REPORTING FROM JOHANNESBURG, SOUTH AFRICA — Malawi's vice president was sworn in as its new leader Saturday, ending a brief but dangerous tussle for power after the country’s increasingly authoritarian president died of a massive heart attack.
The new president, Joyce Banda, a longtime proponent of women's rights in one of the poorest and least developed countries in the world, had fallen out with her predecessor, Bingu we Mutharika. She vowed Saturday to uphold Malawi’s democratic constitution.
Under the country’s constitution, the vice president takes over after the death of a president. But officials delayed announcing Mutharika’s death for two days, as his inner circle struggled to cling to power, even naming Mutharika's younger brother, Peter wa Mutharika, as acting president.
In one outward sign on the power struggle, Information Minister Patricia Kaliati, called a news conference Friday flanked by several other ministers to say that Banda couldn't be president because she had left the ruling party and founded her own opposition party.
As Banda took office Saturday, she paid tribute to Mutharika, calling for 10 days of mourning.
She held a news conference Saturday flanked by army and police commanders, leaving no doubt that she had taken charge of the country. Ministers from Mutharika's Cabinet were ordered not to speak to the state-owned media unless cleared to do so by the military, according to local media reports.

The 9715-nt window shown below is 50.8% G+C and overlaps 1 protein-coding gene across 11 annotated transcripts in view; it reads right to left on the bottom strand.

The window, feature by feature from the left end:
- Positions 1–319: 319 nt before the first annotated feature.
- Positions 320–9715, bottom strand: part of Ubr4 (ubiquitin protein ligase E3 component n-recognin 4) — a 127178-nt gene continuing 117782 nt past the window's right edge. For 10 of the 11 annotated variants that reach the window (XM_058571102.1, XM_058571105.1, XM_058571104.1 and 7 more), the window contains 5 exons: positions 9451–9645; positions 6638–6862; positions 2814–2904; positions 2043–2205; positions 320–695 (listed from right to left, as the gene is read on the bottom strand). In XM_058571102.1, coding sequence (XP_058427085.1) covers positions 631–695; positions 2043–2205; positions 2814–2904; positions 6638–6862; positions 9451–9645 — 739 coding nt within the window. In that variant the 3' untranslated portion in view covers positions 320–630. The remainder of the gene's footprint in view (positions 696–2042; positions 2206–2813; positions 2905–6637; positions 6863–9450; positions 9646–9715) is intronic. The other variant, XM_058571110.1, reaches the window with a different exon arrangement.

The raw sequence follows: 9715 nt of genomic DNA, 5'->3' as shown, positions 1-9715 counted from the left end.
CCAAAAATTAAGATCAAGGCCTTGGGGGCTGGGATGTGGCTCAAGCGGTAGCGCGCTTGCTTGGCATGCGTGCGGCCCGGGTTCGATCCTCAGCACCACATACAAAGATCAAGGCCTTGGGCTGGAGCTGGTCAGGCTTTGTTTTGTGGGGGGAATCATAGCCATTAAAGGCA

Banda will rule until elections, due in 2014, and will appoint a new vice president.
Malawi's Nyasa Times reported that a group of ministers led by Peter wa Mutharika tried to subvert the constitution and exclude Banda from the leadership succession, but that other ministers opposed the plot.
One minister, Catherine Gotani Hara, gave a radio interview claiming that after Mutharika's death his brother called a Cabinet meeting at which his position as the future president was presented as a fait accompli.
“It was a meeting which seemed to have already agreed on Peter Mutharika taking over and nobody could rise to speak against this, since the situation was tense. Some of us feared for our security,” Hara said in the radio interview Saturday.
As the power struggle unfolded, the United States, Britain and the European Union called on Malawi to uphold its constitution.
Before his death, Mutharika, 78, had been under increasing pressure from opposition activists to stand down. His increasingly iron-fisted approach alarmed the West, which slashed aid to the impoverished country after 20 people were killed by police in anti-government demonstrations last July.
Banda, an outspoken critic of the president, may usher in a new era, restoring democratic freedoms that Mutharika had begun to whittle away.
If Banda is seen to be heading in the right direction, Western donors are likely to restore aid to Malawi, where 70% of the population survives on the equivalent of a dollar a day.
-- Robyn Dixon
Photo: Joyce Banda signs a book at her inauguration as Malawi's new president, becoming the country's first female leader two days after the death of her predecessor. Credit: Stephane de Sakutin / AFP/Getty Images